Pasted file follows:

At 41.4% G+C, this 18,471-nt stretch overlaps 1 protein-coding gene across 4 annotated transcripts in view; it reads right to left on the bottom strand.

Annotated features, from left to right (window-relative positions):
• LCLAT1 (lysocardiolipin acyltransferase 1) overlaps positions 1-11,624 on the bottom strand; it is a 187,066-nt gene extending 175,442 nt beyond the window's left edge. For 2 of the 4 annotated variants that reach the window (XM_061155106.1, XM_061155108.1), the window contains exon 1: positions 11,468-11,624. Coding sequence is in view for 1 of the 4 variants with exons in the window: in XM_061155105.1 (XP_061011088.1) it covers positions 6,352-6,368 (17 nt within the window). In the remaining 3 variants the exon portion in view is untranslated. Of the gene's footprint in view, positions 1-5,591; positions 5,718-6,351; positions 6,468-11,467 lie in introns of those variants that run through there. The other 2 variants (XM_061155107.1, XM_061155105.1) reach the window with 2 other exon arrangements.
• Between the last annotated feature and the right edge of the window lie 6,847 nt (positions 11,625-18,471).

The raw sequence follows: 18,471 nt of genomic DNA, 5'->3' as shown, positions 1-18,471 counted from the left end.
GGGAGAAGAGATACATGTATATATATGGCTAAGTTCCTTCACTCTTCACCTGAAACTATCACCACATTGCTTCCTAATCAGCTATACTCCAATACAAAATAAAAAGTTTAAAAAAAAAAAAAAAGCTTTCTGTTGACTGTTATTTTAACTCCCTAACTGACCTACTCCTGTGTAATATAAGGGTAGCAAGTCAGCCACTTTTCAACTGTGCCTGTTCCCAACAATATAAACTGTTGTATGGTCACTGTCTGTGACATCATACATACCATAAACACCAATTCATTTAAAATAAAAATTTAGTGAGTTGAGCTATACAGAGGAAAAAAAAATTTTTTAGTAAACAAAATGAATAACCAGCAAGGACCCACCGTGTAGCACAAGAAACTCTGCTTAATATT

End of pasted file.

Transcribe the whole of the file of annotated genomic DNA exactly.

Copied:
At 41.4% G+C, this 18,471-nt stretch overlaps 1 protein-coding gene across 4 annotated transcripts in view; it reads right to left on the bottom strand.

Annotated features, from left to right (window-relative positions):
• LCLAT1 (lysocardiolipin acyltransferase 1) overlaps positions 1-11,624 on the bottom strand; it is a 187,066-nt gene extending 175,442 nt beyond the window's left edge. For 2 of the 4 annotated variants that reach the window (XM_061155106.1, XM_061155108.1), the window contains exon 1: positions 11,468-11,624. Coding sequence is in view for 1 of the 4 variants with exons in the window: in XM_061155105.1 (XP_061011088.1) it covers positions 6,352-6,368 (17 nt within the window). In the remaining 3 variants the exon portion in view is untranslated. Of the gene's footprint in view, positions 1-5,591; positions 5,718-6,351; positions 6,468-11,467 lie in introns of those variants that run through there. The other 2 variants (XM_061155107.1, XM_061155105.1) reach the window with 2 other exon arrangements.
• Between the last annotated feature and the right edge of the window lie 6,847 nt (positions 11,625-18,471).

The raw sequence follows: 18,471 nt of genomic DNA, 5'->3' as shown, positions 1-18,471 counted from the left end.
GGGAGAAGAGATACATGTATATATATGGCTAAGTTCCTTCACTCTTCACCTGAAACTATCACCACATTGCTTCCTAATCAGCTATACTCCAATACAAAATAAAAAGTTTAAAAAAAAAAAAAAAGCTTTCTGTTGACTGTTATTTTAACTCCCTAACTGACCTACTCCTGTGTAATATAAGGGTAGCAAGTCAGCCACTTTTCAACTGTGCCTGTTCCCAACAATATAAACTGTTGTATGGTCACTGTCTGTGACATCATACATACCATAAACACCAATTCATTTAAAATAAAAATTTAGTGAGTTGAGCTATACAGAGGAAAAAAAAATTTTTTAGTAAACAAAATGAATAACCAGCAAGGACCCACCGTGTAGCACAAGAAACTCTGCTTAATATT